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NASA Confirms Giant Asteroid Will Pass By Earth at 60,000 kph

CONFIRMED: Asteroid travelling at 60 times the speed of sound will harmlessly fly by the earth with scientists preparing for its passing one decade in advance.

 

On Approximately April 13, 2029, asteroid Apophis will fly by the Earth at a distance of about 19,000 miles (31,000 kilometers). Excited NASA Scientists are already planning observations and science opportunities for the event.

Even though the asteroid is expected to cruise by the Earth in a decade, the future close encounter is causing so much excitement for scientists that they will discuss everything from potential observation strategies to hypothetical missions that could explore the object itself.

"The Apophis close approach in 2029 will be an incredible opportunity for science," - Marina Brozovic, radar scientist at NASA

Brozovic, who is chairing the meeting, said in a statement. "We'll observe the asteroid with both optical and radar telescopes. With radar observations, we might be able to see surface details that are only a few meters in size."

Scientists are exceptionally excited with the asteroid Apophis, named after the ancient Egyptian god of chaos, is because asteroids of this size rarely pass by Earth at such a close distance.

A graph showing the calculated trajectory of the Asteroid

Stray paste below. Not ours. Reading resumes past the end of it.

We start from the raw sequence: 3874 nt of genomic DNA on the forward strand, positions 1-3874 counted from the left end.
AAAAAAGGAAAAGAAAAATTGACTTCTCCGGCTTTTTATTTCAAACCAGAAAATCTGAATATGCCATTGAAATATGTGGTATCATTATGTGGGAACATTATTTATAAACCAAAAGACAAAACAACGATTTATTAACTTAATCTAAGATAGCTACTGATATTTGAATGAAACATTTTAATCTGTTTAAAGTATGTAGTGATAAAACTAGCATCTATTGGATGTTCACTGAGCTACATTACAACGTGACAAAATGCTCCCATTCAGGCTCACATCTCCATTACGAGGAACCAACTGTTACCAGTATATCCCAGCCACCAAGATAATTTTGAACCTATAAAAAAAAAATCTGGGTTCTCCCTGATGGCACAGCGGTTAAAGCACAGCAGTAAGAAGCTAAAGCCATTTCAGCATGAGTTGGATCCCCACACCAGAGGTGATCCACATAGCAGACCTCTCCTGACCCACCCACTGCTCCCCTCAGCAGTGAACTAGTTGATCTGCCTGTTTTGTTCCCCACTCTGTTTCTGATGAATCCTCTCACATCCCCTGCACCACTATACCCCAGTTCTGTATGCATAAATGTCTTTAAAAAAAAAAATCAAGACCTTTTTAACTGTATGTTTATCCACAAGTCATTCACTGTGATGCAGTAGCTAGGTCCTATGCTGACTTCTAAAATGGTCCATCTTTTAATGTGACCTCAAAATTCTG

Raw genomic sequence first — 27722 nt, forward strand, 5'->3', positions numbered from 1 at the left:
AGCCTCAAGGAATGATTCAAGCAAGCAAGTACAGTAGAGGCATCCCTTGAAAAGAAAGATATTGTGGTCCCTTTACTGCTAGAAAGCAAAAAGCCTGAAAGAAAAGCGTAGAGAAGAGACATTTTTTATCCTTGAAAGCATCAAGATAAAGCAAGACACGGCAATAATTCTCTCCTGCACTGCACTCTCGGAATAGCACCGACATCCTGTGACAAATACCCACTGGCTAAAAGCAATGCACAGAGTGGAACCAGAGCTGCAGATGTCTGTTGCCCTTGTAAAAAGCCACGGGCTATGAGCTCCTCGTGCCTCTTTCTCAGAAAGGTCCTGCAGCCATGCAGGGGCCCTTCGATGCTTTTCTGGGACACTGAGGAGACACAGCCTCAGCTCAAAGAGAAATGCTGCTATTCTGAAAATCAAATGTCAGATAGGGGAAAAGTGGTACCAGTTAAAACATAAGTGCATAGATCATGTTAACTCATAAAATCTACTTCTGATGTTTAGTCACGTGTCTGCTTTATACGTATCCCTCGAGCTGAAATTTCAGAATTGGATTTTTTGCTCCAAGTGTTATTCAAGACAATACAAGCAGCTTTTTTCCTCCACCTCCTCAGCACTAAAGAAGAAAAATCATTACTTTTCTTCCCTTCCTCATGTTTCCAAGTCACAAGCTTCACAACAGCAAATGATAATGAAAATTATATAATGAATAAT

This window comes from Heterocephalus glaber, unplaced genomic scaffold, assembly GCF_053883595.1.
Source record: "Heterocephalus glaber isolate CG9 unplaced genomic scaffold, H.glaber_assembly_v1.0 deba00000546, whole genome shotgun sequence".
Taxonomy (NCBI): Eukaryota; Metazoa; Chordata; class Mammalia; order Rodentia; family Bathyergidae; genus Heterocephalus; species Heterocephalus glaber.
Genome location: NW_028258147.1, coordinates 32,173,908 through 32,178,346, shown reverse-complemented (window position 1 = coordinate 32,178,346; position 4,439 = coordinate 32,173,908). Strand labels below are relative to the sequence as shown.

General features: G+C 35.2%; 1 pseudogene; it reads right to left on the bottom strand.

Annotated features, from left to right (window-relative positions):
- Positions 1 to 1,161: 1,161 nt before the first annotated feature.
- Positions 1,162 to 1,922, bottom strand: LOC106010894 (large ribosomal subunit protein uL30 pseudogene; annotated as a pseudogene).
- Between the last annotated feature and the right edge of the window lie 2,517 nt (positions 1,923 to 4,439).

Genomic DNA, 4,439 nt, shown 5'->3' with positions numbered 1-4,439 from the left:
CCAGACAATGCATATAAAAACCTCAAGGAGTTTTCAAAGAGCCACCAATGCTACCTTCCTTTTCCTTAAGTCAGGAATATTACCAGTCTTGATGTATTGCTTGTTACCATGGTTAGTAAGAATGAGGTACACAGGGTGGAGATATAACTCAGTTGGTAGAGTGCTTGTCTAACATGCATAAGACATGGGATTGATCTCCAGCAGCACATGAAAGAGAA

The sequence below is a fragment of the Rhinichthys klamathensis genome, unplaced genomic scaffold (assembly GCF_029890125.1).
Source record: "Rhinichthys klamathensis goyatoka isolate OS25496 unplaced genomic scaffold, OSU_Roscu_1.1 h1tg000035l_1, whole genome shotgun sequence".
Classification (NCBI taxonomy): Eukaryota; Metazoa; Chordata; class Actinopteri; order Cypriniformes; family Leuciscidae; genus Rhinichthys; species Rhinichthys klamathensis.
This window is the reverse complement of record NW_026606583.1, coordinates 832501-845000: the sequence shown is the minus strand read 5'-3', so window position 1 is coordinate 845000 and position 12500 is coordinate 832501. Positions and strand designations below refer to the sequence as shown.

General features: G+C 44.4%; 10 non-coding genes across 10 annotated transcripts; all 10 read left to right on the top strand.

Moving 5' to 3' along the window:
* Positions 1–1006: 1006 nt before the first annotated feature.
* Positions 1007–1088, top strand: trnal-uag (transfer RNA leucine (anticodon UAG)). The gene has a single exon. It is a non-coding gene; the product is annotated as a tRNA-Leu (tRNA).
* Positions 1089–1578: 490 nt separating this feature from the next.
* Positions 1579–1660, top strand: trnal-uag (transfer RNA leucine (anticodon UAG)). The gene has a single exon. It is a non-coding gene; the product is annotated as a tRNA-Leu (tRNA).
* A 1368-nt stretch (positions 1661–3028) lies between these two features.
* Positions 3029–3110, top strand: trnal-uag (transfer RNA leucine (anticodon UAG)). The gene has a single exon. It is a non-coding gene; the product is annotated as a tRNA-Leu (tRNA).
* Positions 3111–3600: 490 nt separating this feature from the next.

Among the topics set to be discussed at the conference—aside from possible missions—are the potential effects of Earth’s gravity on the asteroid and strategies to learn about the object’s interior.

A young Astronomers at the Kitt Peak National Observatory discovered Apophis in june, 2004 but due to weather problems and technical issues they were only able to track the object for two days. Later that year, an Australian group managed to spot the asteroid again.

Since the rediscovery, scientists have diligently tracked Apophis, and with their data they believe that the object has a incremental chance of striking our planet many decades in the future.

Meteorite crated in Nevada, US.

The orbit of Apophis after the 2029 encounter has a higher degree of uncertainty, but one that will be reduced by tracking data collected during the next decade. This is fortunate because if an asteroid of such size were to collide with the Earth, it could cause devastation on a continental scale, although not a global extinction, according to Farnocchia.

"Apophis is a representative of about 2,000 currently known Potentially Hazardous Asteroids. By observing Apophis during its 2029 flyby, we will gain important scientific knowledge that could one day be used for planetary defense." - Paul Chodas, director of CNEOS

The chances of a Apophis could collide with the earth in the distant future is about 1 in 100,000, say scientists.

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